The business have made a strategic decision to streamline this QA process and are excited about the prospect of Machine Learning. Surely there is no need for the QA team to provide analysts to perform this classification of issues to assembly line phases, Machine Learning can do it for us.

So the business appoint a team of data scientists to develop a solution providing them with access to their cloud data.

“This cloud data contains just the engineers notes for the past 5 years” reports the Data scientists.

“That is correct, isn’t that what you need?” the business responds.

“Well right now, with the data that we have, we can only apply an unsupervised learning method.”

“Okay what does that mean?”

Cue an article explaining just what this means.

“Let’s talk about your data process, when the QA analyst analyses the engineer’s notes and allocates it to one of the 5 assembly line phases, do you capture the relationship between the notes and the phase?”

“Well not really, the QA analyst creates and provides a .csv extract file for each phase and sends it to the appropriate Assembly line phase Manager”

“Okay so this data is captured somewhere else outside of the cloud, how can we go about accessing this data”

“You’ll have to speak to the Assembly line phase managers”

I will leave the fictitious conversation there as I am hoping that the reader can identify an important missing gap in the data pipeline and a big lesson for businesses capturing their data and storing it in the cloud.

Landing that data

If ABC Aviation had also invested storing the allocated assembly line Phase with the associated engineer’s notes then the data would be fair more amenable to this QA classification problem.

It is completely analogous to the child learning to identify a Cat in a picture. Without the feedback as to whether the engine issue root cause was a problem with:

  1. High-pressure core assembly
  2. Low-pressure Turbine assembly
  3. Accessory Gearbox assembly
  4. Equipment and accessories assembly
  5. Total visual inspection

Then Machine learning can only cluster the data into a determined number of groups. In this case it can separate all of the issues out into 5 piles but it doesn’t know which pile should go to which Assembly line phase manager or whether it’s accuracy is any good.

If the feedback was captured then Machine Learning could be used to learn a relationship between the engineer’s notes and the Assembly Line Phase manager.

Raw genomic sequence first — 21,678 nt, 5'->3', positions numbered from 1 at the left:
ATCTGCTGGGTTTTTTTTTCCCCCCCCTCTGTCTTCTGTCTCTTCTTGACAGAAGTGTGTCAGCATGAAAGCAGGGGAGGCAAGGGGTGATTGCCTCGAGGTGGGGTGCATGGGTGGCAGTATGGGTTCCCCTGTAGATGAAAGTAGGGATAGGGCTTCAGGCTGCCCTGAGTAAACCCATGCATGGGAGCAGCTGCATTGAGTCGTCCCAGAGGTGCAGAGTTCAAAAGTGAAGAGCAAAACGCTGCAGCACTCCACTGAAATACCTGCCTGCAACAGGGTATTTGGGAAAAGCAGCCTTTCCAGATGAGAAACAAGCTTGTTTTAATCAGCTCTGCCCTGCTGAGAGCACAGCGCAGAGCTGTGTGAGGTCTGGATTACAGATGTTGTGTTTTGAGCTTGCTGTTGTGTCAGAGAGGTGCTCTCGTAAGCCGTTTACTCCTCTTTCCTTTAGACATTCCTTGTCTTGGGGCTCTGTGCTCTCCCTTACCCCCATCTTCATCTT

The Data Scientists make recommendations that ABC start capturing this data from this day forth and make some steps to attempt to back populate their last 5 years worth of data before they embark on a Machine Learning journey.

Big Data, Big Dreams!

It is safe to say that ‘Data’ is key here, and always has been. Cloud data storage is providing Businesses with affordable data storage solutions that allow them to scale up and have easy access around the world.

The larger the data set the more likely that Machine Learning could find and exploit a pattern in your data (Remember the child learning how to identify a Cat, the more pictures they are shown the more the child can confidently identify a Cat). But more fundamentally the lesson to be learned here is to make sure that key decisions made day to day concerning your data are captured also along with any data associations. If it is pertinent to your business and data storage is affordable and accessible, store it!

Finally once your data is in a shape that is ready for Machine Learning methods to be applied, this doesn’t guarantee that it will be 100% successful. It’s success hangs on there being a presence of a pattern within the data that can be learned and understood. If there is a pattern then rest assured Machine Learning applied with some good Data Science will find it and exploit it for you but the lack of a pattern will mean all bets are off.

In some cases the data patterns may be very distinguished and clear cut. In other cases you may have data that gives you an 80% successful solution and can therefore classify your data with confidence in 8 out of 10 cases, leaving you with a business process to have a manual intervention for the remaining 2. This may still be a win for your business because the resources/overheads for managing 10 vs 2 are significant and thus saving your business time and money.

This is a very important point to consider if you are thinking of investing in Machine Learning; manage your expectations and consider an initial investment in building a proof of concept / prototype first before a full blown solution with all of the bells and whistles. A prototype can be run in parallel with your current business process for a set period of time, giving you some metrics on how successful or unsuccessful it was.

This will allow you to then manage your expectations when considering the next steps towards a full blown solution.